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Sunday, June 16, 2002

ASIAN BOOKSHELF

Book bites


Staff writer
WORLD FOOD JAPAN, by John Ashburne and Yoshi Abe. Lonely Planet Publications, 2002, 288 pp., $13.99 (paper)

Primarily written as a culinary guide for tourists, "World Food Japan" is quite capable of adding spice to the lives of foreign residents of Japan -- and perhaps a few Japanese as well.

Organization is essential when tackling a subject this broad in a pocket-size book. Thankfully, the authors are more than up to the task, covering Japanese cuisine from all angles, including history, food staples, drinks, home cooking, foreign influences and regional specialties.

Glossy color photos bring nearly every page to life, and a comprehensive language section -- complete with a pronunciation guide, list of useful phrases, English-Japanese glossary and a Japanese culinary dictionary -- ensures that even the most linguistically challenged person will be able to order at a restaurant or buy food at a market without earning looks of bewilderment.

"The Culture of Japanese Cuisine" section highlights the history of Japanese food (Japanese were already enjoying sashimi in 7,500 B.C.; they must have been overjoyed when soy sauce finally arrived from China in 239 B.C.), food geography (did you know that Mito is the nation's fermented-bean capital?), and table manners (never point your chopsticks at someone -- doing so is akin to asking them to step outside!).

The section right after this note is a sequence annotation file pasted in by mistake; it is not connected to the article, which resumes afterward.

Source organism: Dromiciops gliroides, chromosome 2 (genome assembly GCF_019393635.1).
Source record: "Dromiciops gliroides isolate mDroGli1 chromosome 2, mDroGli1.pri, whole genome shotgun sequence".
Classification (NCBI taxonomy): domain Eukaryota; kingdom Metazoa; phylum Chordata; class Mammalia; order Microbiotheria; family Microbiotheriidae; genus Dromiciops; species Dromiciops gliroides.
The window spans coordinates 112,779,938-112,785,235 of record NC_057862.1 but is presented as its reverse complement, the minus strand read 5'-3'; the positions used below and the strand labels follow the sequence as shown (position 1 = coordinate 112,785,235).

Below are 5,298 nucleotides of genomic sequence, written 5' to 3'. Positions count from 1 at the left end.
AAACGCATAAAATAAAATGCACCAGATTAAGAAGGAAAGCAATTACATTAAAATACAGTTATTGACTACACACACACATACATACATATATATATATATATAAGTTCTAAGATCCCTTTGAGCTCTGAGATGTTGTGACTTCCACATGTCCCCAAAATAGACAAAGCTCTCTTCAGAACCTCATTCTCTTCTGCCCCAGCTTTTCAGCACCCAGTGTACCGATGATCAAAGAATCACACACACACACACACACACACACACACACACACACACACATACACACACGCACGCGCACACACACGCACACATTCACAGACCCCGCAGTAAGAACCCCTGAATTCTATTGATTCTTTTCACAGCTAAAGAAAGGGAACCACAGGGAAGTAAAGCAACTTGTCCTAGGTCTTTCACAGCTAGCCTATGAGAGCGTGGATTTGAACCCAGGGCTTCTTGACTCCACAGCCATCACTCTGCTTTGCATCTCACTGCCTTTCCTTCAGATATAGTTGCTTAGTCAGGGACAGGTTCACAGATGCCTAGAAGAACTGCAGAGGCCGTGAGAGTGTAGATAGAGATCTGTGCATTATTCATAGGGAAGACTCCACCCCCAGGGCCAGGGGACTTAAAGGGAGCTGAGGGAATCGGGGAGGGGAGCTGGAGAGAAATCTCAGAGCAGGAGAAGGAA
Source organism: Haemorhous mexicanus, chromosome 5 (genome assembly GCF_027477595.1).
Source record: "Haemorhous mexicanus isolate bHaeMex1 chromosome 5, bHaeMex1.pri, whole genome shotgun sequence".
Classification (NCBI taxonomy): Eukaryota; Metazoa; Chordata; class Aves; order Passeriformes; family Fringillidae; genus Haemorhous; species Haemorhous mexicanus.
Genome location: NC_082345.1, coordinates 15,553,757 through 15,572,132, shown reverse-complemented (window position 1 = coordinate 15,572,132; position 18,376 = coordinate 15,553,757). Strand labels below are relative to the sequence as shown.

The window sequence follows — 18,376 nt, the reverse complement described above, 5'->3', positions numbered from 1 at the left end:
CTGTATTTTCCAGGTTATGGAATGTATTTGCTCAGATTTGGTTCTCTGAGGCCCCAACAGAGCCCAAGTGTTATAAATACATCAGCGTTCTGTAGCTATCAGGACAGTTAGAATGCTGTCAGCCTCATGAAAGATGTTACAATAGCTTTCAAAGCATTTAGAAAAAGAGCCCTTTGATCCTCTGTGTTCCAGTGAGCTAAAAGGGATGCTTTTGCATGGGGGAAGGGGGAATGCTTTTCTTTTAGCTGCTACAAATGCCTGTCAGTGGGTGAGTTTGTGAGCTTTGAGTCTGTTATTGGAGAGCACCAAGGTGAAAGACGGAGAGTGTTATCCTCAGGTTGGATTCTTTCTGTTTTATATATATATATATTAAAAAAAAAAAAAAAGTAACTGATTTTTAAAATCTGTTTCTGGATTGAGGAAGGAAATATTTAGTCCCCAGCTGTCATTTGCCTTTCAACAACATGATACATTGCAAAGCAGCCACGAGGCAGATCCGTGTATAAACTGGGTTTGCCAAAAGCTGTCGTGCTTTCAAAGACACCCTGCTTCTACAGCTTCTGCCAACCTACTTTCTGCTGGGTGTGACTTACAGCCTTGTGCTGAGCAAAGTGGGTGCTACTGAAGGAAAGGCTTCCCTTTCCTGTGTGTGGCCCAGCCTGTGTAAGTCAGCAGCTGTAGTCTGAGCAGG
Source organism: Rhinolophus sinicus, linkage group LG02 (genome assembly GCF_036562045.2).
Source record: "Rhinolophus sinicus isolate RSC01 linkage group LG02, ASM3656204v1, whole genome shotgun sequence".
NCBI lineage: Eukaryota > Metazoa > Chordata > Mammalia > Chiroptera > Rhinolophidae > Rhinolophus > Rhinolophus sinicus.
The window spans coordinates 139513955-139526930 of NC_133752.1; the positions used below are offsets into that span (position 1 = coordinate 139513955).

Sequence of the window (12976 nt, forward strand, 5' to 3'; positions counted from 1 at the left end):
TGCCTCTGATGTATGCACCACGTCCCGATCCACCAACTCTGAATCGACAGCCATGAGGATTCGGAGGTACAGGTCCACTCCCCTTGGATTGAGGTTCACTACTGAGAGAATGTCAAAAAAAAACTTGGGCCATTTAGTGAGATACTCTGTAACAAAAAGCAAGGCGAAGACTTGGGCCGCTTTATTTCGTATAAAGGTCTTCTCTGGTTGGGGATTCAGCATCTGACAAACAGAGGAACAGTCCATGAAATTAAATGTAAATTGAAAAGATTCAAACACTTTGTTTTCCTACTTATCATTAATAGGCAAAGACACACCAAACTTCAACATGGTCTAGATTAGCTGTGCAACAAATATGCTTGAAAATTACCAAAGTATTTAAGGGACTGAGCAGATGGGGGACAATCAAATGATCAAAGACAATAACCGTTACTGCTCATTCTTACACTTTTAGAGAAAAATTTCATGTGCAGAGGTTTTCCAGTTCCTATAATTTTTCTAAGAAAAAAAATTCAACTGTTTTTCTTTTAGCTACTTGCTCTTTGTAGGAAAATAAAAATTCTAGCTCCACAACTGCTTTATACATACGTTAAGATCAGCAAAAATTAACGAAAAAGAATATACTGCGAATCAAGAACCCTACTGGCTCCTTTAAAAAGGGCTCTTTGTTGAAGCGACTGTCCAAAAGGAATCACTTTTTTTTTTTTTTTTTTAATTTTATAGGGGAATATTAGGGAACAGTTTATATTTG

"Staples and Specialties" provides a primer on the basics of Japanese cuisine, removing the mystery from a trip to the supermarket. Here the secrets of miso, mirin, "men" (noodles), "mame" (beans) and countless other Japanese foods, fruits and vegetables are revealed.

Noting that alcohol is "the 'social lubricant' that dissolves the strictures of rule-bound Japanese society," the "Drinks of Japan" chapter provides you with enough sake knowledge to impress the locals in your neighborhood pub. And if that doesn't do the trick, you can recite words of rice-wine wisdom by writer Giichi Fujimoto:

Sake by daylight is cruel Sake by twilight is mellow Sake by midnight intoxicates Sake at dawn entrances

Visitors to Japan soon learn that every region -- and seemingly every village -- is known for a product or dish. Tracking down and testing these culinary claims to fame -- or "meibutsu" -- is a challenge, but the job is made easier by the "Regional Variations" section. Filled with "not to be missed" local specialties ranging from Hokkaido frozen "ruibe" salmon to succulent Okinawan "rafute," this chapter can turn a trip to any part of the archipelago into an alimentary adventure.



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